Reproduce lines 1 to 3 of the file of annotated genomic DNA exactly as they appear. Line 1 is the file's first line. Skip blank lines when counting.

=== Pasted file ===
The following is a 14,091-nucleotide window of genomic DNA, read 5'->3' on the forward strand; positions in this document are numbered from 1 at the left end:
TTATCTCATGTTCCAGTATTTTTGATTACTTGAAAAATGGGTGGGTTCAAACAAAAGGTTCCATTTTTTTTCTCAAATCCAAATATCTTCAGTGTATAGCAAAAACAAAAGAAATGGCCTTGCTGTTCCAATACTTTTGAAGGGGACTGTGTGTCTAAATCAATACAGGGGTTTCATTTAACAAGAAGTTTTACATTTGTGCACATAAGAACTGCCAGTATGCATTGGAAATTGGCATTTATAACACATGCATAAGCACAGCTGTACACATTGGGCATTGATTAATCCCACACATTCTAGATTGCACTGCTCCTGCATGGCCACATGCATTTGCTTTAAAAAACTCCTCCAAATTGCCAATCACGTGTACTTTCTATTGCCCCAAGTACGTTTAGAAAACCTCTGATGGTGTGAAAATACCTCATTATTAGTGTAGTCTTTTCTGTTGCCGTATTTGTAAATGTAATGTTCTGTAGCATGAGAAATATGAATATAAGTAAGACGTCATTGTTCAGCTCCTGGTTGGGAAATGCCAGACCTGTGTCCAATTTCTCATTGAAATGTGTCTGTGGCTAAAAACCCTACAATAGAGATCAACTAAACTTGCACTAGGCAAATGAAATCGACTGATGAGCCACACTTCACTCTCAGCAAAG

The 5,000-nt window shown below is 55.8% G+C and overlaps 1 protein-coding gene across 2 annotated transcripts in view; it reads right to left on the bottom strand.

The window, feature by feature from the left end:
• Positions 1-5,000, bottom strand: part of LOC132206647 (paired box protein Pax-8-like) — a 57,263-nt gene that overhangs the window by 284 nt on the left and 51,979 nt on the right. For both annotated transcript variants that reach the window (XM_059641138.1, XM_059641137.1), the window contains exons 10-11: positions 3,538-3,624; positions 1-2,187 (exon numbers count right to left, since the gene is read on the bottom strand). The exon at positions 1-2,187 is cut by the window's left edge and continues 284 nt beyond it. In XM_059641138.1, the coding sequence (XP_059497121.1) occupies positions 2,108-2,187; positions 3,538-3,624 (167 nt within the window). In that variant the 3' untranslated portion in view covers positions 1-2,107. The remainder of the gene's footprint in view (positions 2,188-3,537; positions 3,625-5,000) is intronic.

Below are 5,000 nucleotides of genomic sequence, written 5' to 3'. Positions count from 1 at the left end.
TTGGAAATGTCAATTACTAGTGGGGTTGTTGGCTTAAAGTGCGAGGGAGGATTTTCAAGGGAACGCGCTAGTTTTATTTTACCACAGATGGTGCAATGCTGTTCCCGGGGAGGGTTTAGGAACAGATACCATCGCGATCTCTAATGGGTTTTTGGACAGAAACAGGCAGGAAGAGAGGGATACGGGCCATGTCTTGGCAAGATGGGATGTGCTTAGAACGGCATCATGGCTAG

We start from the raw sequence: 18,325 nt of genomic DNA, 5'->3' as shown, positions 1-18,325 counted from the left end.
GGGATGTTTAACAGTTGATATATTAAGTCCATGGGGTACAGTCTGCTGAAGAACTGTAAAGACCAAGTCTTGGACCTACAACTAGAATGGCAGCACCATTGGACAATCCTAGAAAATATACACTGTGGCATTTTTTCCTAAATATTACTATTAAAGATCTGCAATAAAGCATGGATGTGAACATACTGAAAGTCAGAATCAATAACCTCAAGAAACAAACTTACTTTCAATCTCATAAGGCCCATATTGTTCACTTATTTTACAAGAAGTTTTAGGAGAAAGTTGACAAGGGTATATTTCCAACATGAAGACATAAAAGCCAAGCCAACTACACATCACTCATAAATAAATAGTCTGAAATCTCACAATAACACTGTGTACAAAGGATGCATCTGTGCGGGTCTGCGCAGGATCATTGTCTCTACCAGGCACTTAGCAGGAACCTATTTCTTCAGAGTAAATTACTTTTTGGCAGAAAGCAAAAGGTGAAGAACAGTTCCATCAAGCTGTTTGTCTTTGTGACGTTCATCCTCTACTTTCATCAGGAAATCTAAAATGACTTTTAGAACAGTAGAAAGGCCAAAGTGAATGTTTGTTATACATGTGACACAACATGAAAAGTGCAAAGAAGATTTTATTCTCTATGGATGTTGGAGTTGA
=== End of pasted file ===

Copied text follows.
The following is a 14,091-nucleotide window of genomic DNA, read 5'->3' on the forward strand; positions in this document are numbered from 1 at the left end:
TTATCTCATGTTCCAGTATTTTTGATTACTTGAAAAATGGGTGGGTTCAAACAAAAGGTTCCATTTTTTTTCTCAAATCCAAATATCTTCAGTGTATAGCAAAAACAAAAGAAATGGCCTTGCTGTTCCAATACTTTTGAAGGGGACTGTGTGTCTAAATCAATACAGGGGTTTCATTTAACAAGAAGTTTTACATTTGTGCACATAAGAACTGCCAGTATGCATTGGAAATTGGCATTTATAACACATGCATAAGCACAGCTGTACACATTGGGCATTGATTAATCCCACACATTCTAGATTGCACTGCTCCTGCATGGCCACATGCATTTGCTTTAAAAAACTCCTCCAAATTGCCAATCACGTGTACTTTCTATTGCCCCAAGTACGTTTAGAAAACCTCTGATGGTGTGAAAATACCTCATTATTAGTGTAGTCTTTTCTGTTGCCGTATTTGTAAATGTAATGTTCTGTAGCATGAGAAATATGAATATAAGTAAGACGTCATTGTTCAGCTCCTGGTTGGGAAATGCCAGACCTGTGTCCAATTTCTCATTGAAATGTGTCTGTGGCTAAAAACCCTACAATAGAGATCAACTAAACTTGCACTAGGCAAATGAAATCGACTGATGAGCCACACTTCACTCTCAGCAAAG

The 5,000-nt window shown below is 55.8% G+C and overlaps 1 protein-coding gene across 2 annotated transcripts in view; it reads right to left on the bottom strand.